Use those conversations to help win for members on other issues too
The work has so far been great fun. I've been able to help people in a personal capacity just by reaching out on the consultative ballot, because they've had contact within the union. It's been really rewarding to get people coming up to me, who I'd never before seen in person, saying 'thank you for what you've done’ – for example, getting them moved to a new team or helping with a disciplinary case.
Once they have that personal connection with PCS, they are a lot more open to coming to the union for help.
Increase the union’s visibility
“In my building, Benton Park View, I think we should be pushing for more visibility within the workplace, and getting the membership up as well as updating records. We have a lot of people doing hybrid working. When the ballot does land, I am planning to go into the office more often than being at home, so I have that chance to be more visible. I want to organise things like stalls and new posters on the notice boards.
FULL RESULTS OF THE 2022 ORGANISING AND COMMUNICATIONS AWARDS
Jasmine Lota, British Museum United branch, was involved in setting up a new health & safety committee during covid, revamped the Group black members’ structure, improved membership density and communications and encouraged the use of digital tools both in her branch and Group.
Melvyn Hill, OCS in HMCTS, for succession planning, recruitment of new members, and supporting and mentoring new reps.
Ross Seymour, R&C Benton Park View, for increasing digital sign up, carrying out successful inductions, resulting in new members and reps coming forward.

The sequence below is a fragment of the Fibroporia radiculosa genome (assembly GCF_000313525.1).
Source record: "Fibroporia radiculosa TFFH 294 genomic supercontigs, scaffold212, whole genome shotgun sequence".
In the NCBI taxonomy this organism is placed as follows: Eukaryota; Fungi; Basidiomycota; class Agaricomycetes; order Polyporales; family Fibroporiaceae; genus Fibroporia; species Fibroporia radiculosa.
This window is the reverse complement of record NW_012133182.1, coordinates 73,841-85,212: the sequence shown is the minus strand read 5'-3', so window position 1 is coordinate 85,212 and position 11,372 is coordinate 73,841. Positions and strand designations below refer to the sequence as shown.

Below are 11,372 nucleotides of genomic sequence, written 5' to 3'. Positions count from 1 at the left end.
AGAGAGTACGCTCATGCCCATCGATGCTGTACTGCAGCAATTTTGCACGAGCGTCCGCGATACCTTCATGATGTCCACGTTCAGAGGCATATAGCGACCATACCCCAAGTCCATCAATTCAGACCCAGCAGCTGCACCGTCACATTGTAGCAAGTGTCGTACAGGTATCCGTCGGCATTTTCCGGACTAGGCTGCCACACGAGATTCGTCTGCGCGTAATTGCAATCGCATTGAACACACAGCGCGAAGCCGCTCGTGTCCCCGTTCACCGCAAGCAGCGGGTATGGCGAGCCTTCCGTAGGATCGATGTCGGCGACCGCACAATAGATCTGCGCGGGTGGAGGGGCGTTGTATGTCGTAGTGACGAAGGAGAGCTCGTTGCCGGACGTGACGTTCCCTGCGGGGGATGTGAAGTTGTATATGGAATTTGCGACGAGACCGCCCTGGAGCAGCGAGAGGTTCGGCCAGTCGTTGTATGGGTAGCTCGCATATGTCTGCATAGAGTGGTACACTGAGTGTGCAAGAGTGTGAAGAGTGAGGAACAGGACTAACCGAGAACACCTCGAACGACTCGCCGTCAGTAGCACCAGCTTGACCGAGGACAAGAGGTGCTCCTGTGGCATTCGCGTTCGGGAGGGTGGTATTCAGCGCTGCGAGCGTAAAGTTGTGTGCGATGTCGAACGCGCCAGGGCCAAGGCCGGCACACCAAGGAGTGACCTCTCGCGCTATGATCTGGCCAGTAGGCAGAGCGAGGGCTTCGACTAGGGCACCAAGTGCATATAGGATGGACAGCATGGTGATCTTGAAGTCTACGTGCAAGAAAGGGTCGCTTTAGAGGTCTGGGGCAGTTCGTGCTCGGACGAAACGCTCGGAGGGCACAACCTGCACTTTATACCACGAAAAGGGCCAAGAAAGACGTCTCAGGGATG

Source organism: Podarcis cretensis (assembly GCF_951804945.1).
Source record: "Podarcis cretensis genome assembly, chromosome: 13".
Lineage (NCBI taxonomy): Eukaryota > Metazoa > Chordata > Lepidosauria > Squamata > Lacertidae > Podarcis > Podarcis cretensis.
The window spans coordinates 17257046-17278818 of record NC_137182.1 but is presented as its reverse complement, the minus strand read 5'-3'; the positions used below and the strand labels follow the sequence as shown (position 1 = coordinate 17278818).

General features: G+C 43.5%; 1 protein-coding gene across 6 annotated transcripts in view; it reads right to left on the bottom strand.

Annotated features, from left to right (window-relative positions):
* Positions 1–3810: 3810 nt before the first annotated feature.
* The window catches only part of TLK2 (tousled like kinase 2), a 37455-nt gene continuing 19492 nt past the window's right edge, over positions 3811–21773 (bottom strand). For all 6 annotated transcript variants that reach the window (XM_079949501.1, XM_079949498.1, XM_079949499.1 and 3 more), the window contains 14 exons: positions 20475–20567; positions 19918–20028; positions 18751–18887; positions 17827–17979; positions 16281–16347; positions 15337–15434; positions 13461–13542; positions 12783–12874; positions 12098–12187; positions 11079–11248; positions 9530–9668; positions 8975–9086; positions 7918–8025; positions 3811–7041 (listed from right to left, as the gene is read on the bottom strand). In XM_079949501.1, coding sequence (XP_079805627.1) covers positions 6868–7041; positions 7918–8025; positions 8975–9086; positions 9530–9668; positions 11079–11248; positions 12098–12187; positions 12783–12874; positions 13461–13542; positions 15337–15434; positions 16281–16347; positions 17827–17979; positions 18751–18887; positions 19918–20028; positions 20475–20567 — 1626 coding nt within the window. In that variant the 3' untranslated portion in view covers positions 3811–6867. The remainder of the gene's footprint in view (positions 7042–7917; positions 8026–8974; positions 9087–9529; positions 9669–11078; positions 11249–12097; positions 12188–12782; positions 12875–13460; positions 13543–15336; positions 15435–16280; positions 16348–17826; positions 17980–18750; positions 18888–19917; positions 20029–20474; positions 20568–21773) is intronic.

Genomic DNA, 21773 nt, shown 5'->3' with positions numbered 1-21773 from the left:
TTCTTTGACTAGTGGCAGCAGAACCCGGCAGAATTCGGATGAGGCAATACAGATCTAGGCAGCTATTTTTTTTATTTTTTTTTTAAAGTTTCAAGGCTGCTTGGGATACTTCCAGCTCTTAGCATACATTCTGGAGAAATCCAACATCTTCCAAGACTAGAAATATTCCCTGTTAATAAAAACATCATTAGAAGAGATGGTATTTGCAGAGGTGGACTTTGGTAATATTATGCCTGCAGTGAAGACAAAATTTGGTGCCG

David Breton, R&C Cumbernauld, who stepped up as branch organiser during covid where he has recruited new members, set goals, increased PCS Digital usage and produced a social media plan.
Frank Hemmes, Ofgem, nominated by his branch for encouraging new reps, setting up new equality structures, and involving the branch in national campaigns.
DVLA Swansea BEC, for their use of advocates during both the DVLA ballot and the national ballot, as well as their increased use of social media (with 2,000+ members on their Facebook page), regular members’ meetings, Callhub use, regular newsletters and use of digital tools.
The Design Museum, a new branch that won a recognition agreement, recruited new members and improved density, had excellent communications to members, identified diverse workplace leaders, and increased personal contact information.
OCS reps in HMCTS, who doubled membership density, improved leverage, identified new activists, and improved communications as part of their successful industrial action campaign.
DWP Nottinghamshire, who used inductions to recruit new members, have an active advocates group, good use of the organising app in the recent ballot, and have a succession planning programme in place.
Revenue and Customs Cumbernauld branch, for an excellent turnout in the national ballot by breaking up the list of members to contact into manageable chunks, plus a good use of digital tools and social media.
New Activists awards
Tom Westgarth, DWP Tyneside and Northumbria. Has been a rep since October 2021. During the recent ballot he contacted over 800 members to encourage them to vote, and has recruited many new members, many of them young members. He has also supported other reps in their work and devised a comms plan at Benton Park View.
Paul Humphreys, DFT Yorkshire and Humber, a new branch organiser who made full use of digital organising tools during the ballot, resulting in a high turnout of members.
John Mapletoft, DWP Nottinghamshire, a new rep who spoke to every member on site about the ballot, recruited new members, set up a WhatsApp group, arranged a keep-in-touch scheme for staff on maternity leave, and has upskilled himself via a variety of training courses.